The long-awaited night finally arrived for the UFC Hall of Fame Class of 2020 to make it official Thursday evening inside the Park Theater at the Park MGM in Las Vegas, with ticket proceeds benefiting the Candlelighters Childhood Cancer Foundation of Nevada.
First up to the stage was Forrest Griffin to present former interim UFC lightweight champion Dustin Poirier with the inaugural Forrest Griffin Community Award for his diligent work outside of the Octagon with The Good Fight Foundation.
“It was hard to pick one fighter, but at the same time it wasn’t, because Dustin Poirier has done so much,” Griffin said. “It’s been at the forefront of everything he’s done. He’s really brought it to fruition.”
The Good Fight Foundation’s primary focus is to raise money from fight memorabilia to benefit underserved communities, initially in Louisiana and now across the globe, in the fight against societal issues like “food insecurity, health care and environmental disaster relief.”
“I think in combat sports, a lot of us come from a background that’s maybe more rugged than the average person, so we’re a little more in touch with the places and the people that need the help,” Poirier said on the red carpet ahead of accepting his award.
Jon Jones appeared in Las Vegas for his induction into the Fight Wing of the UFC Hall of Fame for his 2013 light heavyweight title fight against Alexander Gustafsson. Gustafsson gave a few words via video before Jones took the stage, with both fighters touching on how the bout pushed them into “the deepest waters” and made them both a “better fighter and better man.”
“It’s like a badge of honor, an early one, that I get to carry into my next battles,” Jones told UFC.com on the red carpet. “I feel more established, in a way, and I feel very grateful for the honor. There’s nothing bigger in the sport.”
Jones vs Gustafsson I: "The greatest UFC light heavyweight title fight, ever."— UFC News (@UFCNews) September 24, 2021
Jon Jones (@JonnyBones) shares his thoughts ahead of being inducted into the Fight Wing of the UFC Hall of Fame alongside Alexander Gustafsson (@AlexTheMauler).
[ #UFCHOF | @UFC ] pic.twitter.com/zJI8bQSLUk
A true icon in combat sports and the man who spearheaded the efforts which led to the explosion of mixed martial arts in the United States and across the globe, UFC Vice President of Regulatory Affairs Marc Ratner received a standing ovation following his speech accepting his position in the Pioneer Wing of the UFC Hall of Fame.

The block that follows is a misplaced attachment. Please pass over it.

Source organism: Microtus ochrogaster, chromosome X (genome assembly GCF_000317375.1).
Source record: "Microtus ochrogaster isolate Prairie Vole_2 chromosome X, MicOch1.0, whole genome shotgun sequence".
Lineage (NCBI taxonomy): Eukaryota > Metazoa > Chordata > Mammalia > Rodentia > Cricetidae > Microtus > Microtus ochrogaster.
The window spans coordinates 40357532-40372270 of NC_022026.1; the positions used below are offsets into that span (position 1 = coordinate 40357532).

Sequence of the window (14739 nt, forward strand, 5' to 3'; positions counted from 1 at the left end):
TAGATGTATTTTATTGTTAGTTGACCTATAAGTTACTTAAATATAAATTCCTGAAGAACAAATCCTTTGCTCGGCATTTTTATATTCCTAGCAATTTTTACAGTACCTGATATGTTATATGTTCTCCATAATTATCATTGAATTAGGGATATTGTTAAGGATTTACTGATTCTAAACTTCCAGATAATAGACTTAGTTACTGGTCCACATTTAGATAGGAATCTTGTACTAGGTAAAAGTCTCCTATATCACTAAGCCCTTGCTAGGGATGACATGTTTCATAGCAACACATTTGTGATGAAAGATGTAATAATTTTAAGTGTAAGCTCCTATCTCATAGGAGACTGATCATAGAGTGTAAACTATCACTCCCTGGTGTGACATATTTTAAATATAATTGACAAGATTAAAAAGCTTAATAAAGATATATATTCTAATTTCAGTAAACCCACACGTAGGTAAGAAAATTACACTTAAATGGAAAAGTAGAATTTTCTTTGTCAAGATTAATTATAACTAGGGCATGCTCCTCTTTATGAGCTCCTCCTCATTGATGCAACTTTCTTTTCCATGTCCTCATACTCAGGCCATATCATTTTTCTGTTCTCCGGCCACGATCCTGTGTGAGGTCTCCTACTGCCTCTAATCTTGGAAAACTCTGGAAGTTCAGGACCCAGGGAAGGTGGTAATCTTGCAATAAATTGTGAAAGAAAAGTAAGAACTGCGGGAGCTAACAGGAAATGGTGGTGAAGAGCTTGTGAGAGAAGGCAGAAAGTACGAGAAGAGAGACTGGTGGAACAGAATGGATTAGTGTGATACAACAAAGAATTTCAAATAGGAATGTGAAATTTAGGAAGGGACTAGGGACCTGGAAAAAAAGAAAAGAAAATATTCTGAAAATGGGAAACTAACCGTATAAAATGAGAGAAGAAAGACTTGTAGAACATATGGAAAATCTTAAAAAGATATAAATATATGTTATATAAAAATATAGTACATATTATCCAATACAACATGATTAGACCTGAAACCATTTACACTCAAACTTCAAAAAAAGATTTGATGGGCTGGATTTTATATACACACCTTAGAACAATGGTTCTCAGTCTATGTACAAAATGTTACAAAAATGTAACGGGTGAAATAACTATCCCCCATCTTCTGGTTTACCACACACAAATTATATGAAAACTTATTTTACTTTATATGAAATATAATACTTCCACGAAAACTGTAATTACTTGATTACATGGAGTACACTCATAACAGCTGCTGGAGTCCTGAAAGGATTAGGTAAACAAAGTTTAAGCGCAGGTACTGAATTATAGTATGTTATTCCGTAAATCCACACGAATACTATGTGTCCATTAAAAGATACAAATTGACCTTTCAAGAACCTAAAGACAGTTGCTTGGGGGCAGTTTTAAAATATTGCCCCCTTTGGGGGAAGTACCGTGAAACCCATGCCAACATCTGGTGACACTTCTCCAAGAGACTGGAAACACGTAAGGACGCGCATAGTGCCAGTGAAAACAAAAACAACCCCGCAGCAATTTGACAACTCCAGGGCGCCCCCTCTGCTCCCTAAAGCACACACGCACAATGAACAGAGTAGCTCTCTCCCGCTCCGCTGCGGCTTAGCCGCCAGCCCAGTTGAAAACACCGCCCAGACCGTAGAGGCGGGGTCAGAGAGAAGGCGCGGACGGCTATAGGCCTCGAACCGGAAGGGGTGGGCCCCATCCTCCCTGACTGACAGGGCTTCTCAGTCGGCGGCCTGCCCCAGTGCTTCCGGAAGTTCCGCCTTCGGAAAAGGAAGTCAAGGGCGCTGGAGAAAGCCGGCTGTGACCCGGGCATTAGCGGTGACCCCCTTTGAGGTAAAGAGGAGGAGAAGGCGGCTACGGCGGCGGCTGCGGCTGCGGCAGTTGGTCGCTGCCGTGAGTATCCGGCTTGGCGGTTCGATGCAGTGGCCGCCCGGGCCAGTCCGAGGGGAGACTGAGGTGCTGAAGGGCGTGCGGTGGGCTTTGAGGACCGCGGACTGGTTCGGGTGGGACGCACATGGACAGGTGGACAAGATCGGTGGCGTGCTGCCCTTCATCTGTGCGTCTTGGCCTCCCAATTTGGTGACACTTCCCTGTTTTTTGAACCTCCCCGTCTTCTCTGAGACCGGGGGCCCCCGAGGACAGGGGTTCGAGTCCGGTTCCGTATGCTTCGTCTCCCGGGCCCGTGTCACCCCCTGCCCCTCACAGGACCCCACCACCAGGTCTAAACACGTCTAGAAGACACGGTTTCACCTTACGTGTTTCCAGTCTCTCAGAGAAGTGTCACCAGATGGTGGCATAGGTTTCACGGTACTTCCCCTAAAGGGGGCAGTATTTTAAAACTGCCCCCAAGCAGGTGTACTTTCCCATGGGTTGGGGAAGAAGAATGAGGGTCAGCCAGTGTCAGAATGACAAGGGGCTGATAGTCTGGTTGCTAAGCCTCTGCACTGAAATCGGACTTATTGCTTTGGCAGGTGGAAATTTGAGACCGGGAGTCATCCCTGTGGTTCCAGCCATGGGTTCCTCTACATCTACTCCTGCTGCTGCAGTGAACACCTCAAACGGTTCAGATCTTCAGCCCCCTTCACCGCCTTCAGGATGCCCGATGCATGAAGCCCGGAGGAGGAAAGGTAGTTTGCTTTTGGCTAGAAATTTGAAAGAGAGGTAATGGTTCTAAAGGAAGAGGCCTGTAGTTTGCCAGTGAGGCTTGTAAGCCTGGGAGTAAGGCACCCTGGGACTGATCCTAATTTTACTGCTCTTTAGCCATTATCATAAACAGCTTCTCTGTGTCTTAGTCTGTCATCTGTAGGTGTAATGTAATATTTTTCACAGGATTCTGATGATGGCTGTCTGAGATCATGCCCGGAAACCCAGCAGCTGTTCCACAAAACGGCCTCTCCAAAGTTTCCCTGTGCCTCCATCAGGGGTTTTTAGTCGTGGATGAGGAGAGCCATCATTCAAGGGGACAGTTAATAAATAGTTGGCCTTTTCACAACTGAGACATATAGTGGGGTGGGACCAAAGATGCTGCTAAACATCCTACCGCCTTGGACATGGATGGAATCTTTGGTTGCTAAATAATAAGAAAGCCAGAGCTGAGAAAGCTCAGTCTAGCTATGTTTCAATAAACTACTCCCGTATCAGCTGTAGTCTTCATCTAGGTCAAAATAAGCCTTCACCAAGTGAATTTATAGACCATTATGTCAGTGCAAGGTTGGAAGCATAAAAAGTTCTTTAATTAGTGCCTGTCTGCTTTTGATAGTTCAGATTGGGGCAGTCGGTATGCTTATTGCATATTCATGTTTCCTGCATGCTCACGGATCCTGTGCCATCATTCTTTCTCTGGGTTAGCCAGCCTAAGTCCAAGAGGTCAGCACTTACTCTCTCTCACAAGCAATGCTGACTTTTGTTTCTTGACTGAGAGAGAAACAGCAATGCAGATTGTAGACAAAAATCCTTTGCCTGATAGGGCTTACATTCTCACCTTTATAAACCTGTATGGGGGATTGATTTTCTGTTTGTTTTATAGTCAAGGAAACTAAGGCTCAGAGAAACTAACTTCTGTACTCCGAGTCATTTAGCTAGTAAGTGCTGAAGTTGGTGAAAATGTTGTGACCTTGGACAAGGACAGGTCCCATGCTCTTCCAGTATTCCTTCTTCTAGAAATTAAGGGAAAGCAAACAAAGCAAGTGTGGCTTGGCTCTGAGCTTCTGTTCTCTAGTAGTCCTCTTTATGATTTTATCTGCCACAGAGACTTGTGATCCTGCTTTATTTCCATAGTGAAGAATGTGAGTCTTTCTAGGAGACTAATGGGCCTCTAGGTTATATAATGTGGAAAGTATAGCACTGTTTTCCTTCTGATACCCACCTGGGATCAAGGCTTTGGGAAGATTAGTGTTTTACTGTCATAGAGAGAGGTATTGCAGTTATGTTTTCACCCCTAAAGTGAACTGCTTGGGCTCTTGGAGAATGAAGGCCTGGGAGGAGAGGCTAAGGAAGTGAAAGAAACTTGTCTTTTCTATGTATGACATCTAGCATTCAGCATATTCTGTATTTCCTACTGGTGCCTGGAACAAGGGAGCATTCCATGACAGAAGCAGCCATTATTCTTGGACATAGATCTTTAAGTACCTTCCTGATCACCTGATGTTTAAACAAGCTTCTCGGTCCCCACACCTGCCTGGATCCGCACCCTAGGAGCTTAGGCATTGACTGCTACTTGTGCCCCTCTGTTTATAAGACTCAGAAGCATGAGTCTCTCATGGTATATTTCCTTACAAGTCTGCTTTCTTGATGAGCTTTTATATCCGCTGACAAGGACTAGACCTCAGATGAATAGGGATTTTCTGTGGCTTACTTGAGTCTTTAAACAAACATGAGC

“The journey for me was state by state, and finally in 2016, having New York approve (the sanctioning of mixed martial arts) was really the culmination of years, so everything for me revolves around that,” Ratner said when asked of his favorite moment in a career filled with incredible moments.
The family of former UFC heavyweight champion Kevin Randleman, joined by Mark Coleman and Bas Rutten, were present to represent “The Monster” as he was posthumously inducted into the Pioneer Wing.
Elizabeth Randleman gave remarks on her husband’s widely admired career, and the accomplishments that led to his being enshrined in the UFC Hall of Fame.
“Kevin Randleman was an extraordinary human. He loved the sport with every inch of him.”
Last, but furthest from least, former UFC welterweight and middleweight champion Georges St-Pierre capped off the night with his induction into the Modern Wing of the UFC Hall of Fame. Inducted by fellow Hall of Famer and one of St-Pierre’s idols and inspirations, Royce Gracie, “GSP” shared that this is by far the “greatest achievement of my athletic career.”
“I always had faith in myself, but there’s no certainties,” St-Pierre said when asked if he ever imagined this achievement would come from a seven-year-old’s decision to take up karate for self-defense and a boost of confidence. “Every human being can accomplish something and get to where they want in life. That was my dream, and I made a lot of visualizations and saw it through.”